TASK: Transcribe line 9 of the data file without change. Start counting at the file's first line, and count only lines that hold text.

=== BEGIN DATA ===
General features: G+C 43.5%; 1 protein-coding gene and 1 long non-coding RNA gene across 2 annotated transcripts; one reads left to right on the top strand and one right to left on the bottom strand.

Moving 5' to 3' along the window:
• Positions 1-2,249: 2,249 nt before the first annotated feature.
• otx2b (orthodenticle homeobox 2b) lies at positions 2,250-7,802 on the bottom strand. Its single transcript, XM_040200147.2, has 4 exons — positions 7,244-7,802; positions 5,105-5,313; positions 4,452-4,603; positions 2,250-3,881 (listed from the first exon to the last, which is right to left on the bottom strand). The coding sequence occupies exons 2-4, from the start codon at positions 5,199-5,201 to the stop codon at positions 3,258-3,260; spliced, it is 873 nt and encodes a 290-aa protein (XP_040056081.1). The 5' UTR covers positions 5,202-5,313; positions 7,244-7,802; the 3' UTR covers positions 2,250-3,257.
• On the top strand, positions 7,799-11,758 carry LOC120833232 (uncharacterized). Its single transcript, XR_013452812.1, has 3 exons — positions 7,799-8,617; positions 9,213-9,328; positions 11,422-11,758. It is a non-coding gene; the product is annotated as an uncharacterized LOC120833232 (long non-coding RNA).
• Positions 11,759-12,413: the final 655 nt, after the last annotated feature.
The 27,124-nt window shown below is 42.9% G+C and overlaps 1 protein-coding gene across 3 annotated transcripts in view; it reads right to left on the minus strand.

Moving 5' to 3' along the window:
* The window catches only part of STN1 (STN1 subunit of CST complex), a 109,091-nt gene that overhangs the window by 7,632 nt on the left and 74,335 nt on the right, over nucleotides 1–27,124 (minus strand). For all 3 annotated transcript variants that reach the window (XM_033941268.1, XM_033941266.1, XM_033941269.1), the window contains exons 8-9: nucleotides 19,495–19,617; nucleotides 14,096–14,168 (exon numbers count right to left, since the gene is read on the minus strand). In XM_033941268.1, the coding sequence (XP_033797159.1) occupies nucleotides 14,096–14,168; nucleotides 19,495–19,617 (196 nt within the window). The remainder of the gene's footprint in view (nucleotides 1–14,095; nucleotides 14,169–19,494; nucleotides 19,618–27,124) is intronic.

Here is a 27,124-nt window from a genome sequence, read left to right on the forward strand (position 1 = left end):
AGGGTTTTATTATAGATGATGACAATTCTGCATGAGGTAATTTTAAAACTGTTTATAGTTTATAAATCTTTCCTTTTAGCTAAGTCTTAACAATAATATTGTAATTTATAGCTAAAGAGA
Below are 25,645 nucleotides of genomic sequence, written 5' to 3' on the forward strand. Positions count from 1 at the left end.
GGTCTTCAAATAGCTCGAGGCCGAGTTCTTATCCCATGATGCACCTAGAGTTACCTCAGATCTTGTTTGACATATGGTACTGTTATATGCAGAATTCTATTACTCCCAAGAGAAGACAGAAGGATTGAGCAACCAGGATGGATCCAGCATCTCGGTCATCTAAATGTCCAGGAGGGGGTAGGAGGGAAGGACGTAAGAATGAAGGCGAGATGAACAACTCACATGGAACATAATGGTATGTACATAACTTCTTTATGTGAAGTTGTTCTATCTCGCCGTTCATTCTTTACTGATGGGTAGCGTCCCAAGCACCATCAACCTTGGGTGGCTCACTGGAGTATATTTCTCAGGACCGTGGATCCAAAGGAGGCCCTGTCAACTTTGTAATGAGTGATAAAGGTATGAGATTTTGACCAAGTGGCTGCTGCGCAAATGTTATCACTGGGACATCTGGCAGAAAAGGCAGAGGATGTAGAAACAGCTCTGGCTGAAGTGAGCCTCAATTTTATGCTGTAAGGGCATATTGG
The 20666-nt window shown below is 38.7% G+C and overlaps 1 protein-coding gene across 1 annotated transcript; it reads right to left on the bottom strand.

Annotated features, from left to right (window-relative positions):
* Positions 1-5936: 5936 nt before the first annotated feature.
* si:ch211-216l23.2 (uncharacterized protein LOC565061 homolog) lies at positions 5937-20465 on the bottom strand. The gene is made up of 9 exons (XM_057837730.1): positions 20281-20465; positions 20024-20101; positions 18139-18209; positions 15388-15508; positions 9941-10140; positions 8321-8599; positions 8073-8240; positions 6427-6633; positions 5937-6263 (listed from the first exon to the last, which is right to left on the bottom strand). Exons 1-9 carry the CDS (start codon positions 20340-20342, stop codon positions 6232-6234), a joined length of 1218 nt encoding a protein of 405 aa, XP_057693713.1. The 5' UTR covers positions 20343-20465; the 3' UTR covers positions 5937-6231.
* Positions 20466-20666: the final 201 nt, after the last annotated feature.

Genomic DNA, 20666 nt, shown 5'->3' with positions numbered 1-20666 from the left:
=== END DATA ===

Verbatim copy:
* The window catches only part of STN1 (STN1 subunit of CST complex), a 109,091-nt gene that overhangs the window by 7,632 nt on the left and 74,335 nt on the right, over nucleotides 1–27,124 (minus strand). For all 3 annotated transcript variants that reach the window (XM_033941268.1, XM_033941266.1, XM_033941269.1), the window contains exons 8-9: nucleotides 19,495–19,617; nucleotides 14,096–14,168 (exon numbers count right to left, since the gene is read on the minus strand). In XM_033941268.1, the coding sequence (XP_033797159.1) occupies nucleotides 14,096–14,168; nucleotides 19,495–19,617 (196 nt within the window). The remainder of the gene's footprint in view (nucleotides 1–14,095; nucleotides 14,169–19,494; nucleotides 19,618–27,124) is intronic.